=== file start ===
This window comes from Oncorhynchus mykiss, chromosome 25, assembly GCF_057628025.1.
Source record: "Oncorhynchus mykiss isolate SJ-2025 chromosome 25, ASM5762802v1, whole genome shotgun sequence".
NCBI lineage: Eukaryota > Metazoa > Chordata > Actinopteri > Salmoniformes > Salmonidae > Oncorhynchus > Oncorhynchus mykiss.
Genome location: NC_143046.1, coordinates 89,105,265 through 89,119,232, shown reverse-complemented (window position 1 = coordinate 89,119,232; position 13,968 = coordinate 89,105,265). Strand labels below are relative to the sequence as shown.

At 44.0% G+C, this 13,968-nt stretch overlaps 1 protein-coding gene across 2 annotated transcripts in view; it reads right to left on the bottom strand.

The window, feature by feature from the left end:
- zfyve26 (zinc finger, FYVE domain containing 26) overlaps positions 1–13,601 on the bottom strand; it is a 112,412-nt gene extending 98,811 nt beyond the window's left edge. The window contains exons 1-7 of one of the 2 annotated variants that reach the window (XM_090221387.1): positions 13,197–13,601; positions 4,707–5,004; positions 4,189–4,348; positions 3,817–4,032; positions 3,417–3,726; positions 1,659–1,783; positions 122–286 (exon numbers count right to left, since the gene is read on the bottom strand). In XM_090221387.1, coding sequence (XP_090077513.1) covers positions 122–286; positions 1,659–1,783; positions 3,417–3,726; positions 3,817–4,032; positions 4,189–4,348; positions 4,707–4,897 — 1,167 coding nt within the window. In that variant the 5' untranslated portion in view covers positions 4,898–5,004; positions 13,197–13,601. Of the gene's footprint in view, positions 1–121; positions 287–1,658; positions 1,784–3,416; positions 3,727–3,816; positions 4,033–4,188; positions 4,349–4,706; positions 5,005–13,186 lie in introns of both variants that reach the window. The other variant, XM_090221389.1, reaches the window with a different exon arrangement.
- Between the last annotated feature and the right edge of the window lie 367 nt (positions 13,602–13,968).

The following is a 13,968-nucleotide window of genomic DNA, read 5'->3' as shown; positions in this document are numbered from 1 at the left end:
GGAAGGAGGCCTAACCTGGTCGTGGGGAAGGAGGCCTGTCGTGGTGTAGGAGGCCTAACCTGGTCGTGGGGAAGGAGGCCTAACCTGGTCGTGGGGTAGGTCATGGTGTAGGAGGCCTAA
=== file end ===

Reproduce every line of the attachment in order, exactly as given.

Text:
This window comes from Oncorhynchus mykiss, chromosome 25, assembly GCF_057628025.1.
Source record: "Oncorhynchus mykiss isolate SJ-2025 chromosome 25, ASM5762802v1, whole genome shotgun sequence".
NCBI lineage: Eukaryota > Metazoa > Chordata > Actinopteri > Salmoniformes > Salmonidae > Oncorhynchus > Oncorhynchus mykiss.
Genome location: NC_143046.1, coordinates 89,105,265 through 89,119,232, shown reverse-complemented (window position 1 = coordinate 89,119,232; position 13,968 = coordinate 89,105,265). Strand labels below are relative to the sequence as shown.

At 44.0% G+C, this 13,968-nt stretch overlaps 1 protein-coding gene across 2 annotated transcripts in view; it reads right to left on the bottom strand.

The window, feature by feature from the left end:
- zfyve26 (zinc finger, FYVE domain containing 26) overlaps positions 1–13,601 on the bottom strand; it is a 112,412-nt gene extending 98,811 nt beyond the window's left edge. The window contains exons 1-7 of one of the 2 annotated variants that reach the window (XM_090221387.1): positions 13,197–13,601; positions 4,707–5,004; positions 4,189–4,348; positions 3,817–4,032; positions 3,417–3,726; positions 1,659–1,783; positions 122–286 (exon numbers count right to left, since the gene is read on the bottom strand). In XM_090221387.1, coding sequence (XP_090077513.1) covers positions 122–286; positions 1,659–1,783; positions 3,417–3,726; positions 3,817–4,032; positions 4,189–4,348; positions 4,707–4,897 — 1,167 coding nt within the window. In that variant the 5' untranslated portion in view covers positions 4,898–5,004; positions 13,197–13,601. Of the gene's footprint in view, positions 1–121; positions 287–1,658; positions 1,784–3,416; positions 3,727–3,816; positions 4,033–4,188; positions 4,349–4,706; positions 5,005–13,186 lie in introns of both variants that reach the window. The other variant, XM_090221389.1, reaches the window with a different exon arrangement.
- Between the last annotated feature and the right edge of the window lie 367 nt (positions 13,602–13,968).

The following is a 13,968-nucleotide window of genomic DNA, read 5'->3' as shown; positions in this document are numbered from 1 at the left end:
GGAAGGAGGCCTAACCTGGTCGTGGGGAAGGAGGCCTGTCGTGGTGTAGGAGGCCTAACCTGGTCGTGGGGAAGGAGGCCTAACCTGGTCGTGGGGTAGGTCATGGTGTAGGAGGCCTAA